The new pup has settled in and is part of the family.  Don’t you just love the smell of a puppy?  She is a smart dog, but her body has outgrown her brain, as pup’s bodies do.  She has learned, with the help of our three year old, to go up the stairs.  Perhaps next she will learn to come back down.

The spring-like weather we were having last week ended Sunday afternoon.  Sunday morning we played at the park wearing only sweatshirts (okay, not only sweatshirts), and came home to a snow free yard.  We even tinkered in the garden area a bit.  By evening we had three fresh inches of snow and now it’s more like six or seven.  I am confident, though, that this is Winter’s last push and I’m standing by my prediction that I’ll have dirt between my toes in the second half of March.

The seedlings I started two weeks ago are up and doing well.  I think it’s funny that the “Early Jalopeno” peppers were the last to germinate.  My husband was right though, the broccoli and cabbage were already getting leggy, so we transplanted them into peat pots, burying them to just below the leaves.

Homemade Yogurt

Dang! If I had realized making yogurt was going to be so easy I’d have done it years ago. I actually did this project a couple weeks ago, but never got around to writing about it.  I followed the directions given in Storey’s Country Wisdom and Know How, but there are a lot of directions on the internet, and they are all basically the same.

Ingredients:

  • 1 Qt milk
  • 1/3 c instant dry milk (optional, adds protein and makes thicker yogurt)
  • 1 rounded tbsp plain active yogurt (or equivalent starter culture)

 

First make sure your cooking implements are sterile by scalding them.  I hold my sterilized jars in a warm oven until I need them.  Rogue bacteria can impart off flavors to your yogurt.  We only want the yogurt bacteria to grow.

 

 

 

My husband bought me this fancy thermometer, which will sound an alarm when the target temp is reached.

Next scald your milk by bringing it to 180 degrees over a medium burner.  After the milk has reached 180 remove it from the heat source and allow it to cool to approximately 110 degrees.  Add your yogurt and dried milk and stir thoroughly.  If you’d like you can pour the mixture into smaller containers for incubating. I used pint jars.

 

 

 

To incubate my yogurt I put an inch or so of warm water in a slow cooker, then added my containers of yogurt.  I set the cooker to “warm” then covered the whole works with a heavy towel.  I left a thermometer in the slow cooker and checked it every hour or so.  If the temp was creeping above 112 or so I’d turn it off, and when the temp dropped below 108 I’d turn it back on for a few minutes.  Temps closer to 120 yield a more tart yogurt, and temps too low won’t propogate the cultures.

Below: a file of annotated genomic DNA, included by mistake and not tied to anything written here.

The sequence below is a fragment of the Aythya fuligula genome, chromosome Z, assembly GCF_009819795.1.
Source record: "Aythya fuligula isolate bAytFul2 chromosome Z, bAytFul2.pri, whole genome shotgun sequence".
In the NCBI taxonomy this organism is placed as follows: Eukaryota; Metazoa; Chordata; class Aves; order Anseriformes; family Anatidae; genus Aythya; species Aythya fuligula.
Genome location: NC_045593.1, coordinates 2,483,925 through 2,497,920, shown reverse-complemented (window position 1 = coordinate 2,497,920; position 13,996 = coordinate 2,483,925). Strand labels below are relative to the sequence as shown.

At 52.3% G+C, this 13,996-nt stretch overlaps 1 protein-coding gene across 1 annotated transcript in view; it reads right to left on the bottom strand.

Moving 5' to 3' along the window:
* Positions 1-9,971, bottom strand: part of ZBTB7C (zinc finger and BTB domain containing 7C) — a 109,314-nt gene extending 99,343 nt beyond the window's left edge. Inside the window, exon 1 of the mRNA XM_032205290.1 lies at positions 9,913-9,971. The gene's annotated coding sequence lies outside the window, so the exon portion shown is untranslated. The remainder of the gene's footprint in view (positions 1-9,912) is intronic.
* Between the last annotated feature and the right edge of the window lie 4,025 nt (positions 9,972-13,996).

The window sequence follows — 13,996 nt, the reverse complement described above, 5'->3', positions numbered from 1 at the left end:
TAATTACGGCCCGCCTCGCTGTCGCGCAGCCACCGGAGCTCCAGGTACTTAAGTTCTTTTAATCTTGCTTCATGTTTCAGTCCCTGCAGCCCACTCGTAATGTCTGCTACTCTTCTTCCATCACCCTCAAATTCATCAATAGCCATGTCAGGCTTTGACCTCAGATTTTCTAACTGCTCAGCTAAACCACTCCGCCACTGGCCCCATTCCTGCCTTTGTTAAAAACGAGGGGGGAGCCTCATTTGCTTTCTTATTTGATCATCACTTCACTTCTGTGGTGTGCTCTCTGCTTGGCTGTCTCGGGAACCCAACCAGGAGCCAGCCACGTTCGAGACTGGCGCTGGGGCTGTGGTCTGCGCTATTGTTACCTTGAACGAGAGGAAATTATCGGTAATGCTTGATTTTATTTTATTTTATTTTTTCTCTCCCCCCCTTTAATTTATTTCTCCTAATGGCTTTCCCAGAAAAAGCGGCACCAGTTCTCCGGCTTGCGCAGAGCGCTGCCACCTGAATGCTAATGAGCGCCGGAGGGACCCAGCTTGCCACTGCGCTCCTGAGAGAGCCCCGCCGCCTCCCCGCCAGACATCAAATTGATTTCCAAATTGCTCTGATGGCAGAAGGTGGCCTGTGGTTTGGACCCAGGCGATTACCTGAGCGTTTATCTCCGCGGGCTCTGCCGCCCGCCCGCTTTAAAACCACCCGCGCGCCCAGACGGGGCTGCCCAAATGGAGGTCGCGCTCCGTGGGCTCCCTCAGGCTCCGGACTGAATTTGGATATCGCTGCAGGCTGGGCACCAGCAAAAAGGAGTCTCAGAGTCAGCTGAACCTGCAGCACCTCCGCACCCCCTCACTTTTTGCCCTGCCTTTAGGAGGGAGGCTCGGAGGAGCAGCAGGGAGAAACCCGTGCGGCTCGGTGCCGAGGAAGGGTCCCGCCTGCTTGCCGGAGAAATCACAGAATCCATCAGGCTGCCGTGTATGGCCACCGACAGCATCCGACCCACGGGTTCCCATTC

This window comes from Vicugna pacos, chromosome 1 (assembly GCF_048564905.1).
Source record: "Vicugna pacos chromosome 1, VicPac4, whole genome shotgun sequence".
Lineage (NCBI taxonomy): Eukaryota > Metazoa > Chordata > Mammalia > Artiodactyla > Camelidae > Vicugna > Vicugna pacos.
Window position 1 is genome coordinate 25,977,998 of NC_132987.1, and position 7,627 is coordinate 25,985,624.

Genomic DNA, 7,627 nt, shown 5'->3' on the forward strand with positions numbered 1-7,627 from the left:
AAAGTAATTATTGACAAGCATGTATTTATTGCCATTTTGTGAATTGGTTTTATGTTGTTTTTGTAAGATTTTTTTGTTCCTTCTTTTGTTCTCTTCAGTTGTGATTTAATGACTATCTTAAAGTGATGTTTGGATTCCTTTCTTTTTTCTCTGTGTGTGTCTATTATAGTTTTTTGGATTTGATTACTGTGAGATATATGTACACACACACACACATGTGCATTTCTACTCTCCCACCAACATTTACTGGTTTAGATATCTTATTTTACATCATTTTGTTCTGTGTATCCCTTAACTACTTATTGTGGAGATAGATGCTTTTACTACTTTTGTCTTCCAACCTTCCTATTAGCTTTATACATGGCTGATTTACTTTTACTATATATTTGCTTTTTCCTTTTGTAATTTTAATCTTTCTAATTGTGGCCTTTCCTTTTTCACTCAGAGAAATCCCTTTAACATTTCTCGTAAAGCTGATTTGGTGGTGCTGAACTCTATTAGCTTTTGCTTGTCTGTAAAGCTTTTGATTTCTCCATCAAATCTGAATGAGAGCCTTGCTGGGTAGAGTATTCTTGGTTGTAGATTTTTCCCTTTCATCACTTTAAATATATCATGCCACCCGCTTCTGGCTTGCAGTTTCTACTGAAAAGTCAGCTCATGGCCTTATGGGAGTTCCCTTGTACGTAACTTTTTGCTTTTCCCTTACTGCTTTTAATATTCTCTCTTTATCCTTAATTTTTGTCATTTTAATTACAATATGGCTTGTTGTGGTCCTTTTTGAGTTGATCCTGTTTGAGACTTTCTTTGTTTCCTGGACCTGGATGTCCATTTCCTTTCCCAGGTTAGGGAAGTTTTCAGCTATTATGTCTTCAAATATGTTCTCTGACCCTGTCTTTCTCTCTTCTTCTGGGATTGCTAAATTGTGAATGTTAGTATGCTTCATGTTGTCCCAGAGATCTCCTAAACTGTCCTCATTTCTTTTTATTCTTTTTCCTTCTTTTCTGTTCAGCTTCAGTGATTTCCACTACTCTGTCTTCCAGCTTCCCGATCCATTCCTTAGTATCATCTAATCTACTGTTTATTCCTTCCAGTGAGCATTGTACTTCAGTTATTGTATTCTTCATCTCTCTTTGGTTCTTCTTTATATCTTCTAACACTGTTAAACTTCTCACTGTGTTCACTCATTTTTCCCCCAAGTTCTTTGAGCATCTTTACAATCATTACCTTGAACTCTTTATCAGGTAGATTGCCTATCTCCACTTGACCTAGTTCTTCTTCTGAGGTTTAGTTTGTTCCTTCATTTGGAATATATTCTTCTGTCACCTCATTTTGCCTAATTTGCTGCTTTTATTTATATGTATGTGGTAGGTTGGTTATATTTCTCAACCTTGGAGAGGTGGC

After about five hours, test the set by gently tipping a jar of yogurt.  Keep the lid on in case it is still fairly liquid.  It should be set up by this point, but if not, continue to incubate it until it has thickened.  When your yogurt has reached the consistency you like you can refrigerate it for about a week, adding fruit or flavorings when you are ready to eat it.

Lacking cheese cloth, I used a coffee filter inside a strainer to drain my yogurt.

I added the step of straining my yogurt to make it “Greek”.  When you strain the yogurt, the whey takes much of the lactose with it, leaving you with a low carb, high protein end product.  It also makes a thicker, more decadent yogurt.  I use it as one would commonly see yogurt at the store, mixed with fruit, or vanilla, but I also use it plain in place of sour cream.

 

 

After I made this good yogurt, my friend, Amy, one-upped me by making the most delicious cream cheese I have ever tasted.  I’ll have to try that next and let you know how it goes!

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Friday Already?

Wow! This week has flown by, and I didn’t get as much finished as I had hoped.  Does that ever happen to you?

After the winter storm two weeks ago we had a cold spell, but it has been relatively warm and breezy this week.  It feels a bit like spring, but the groundhog has spoken, so I’m forcing myself to wait two more weeks before I start my seeds for the garden.  It seems like I always get antsy and start them too soon and the plants end up leggy before it’s warm enough to set them out.  We have some seeds left over from last year, but we’re making our seed catalog order today…just as soon as we can agree on what we’re getting.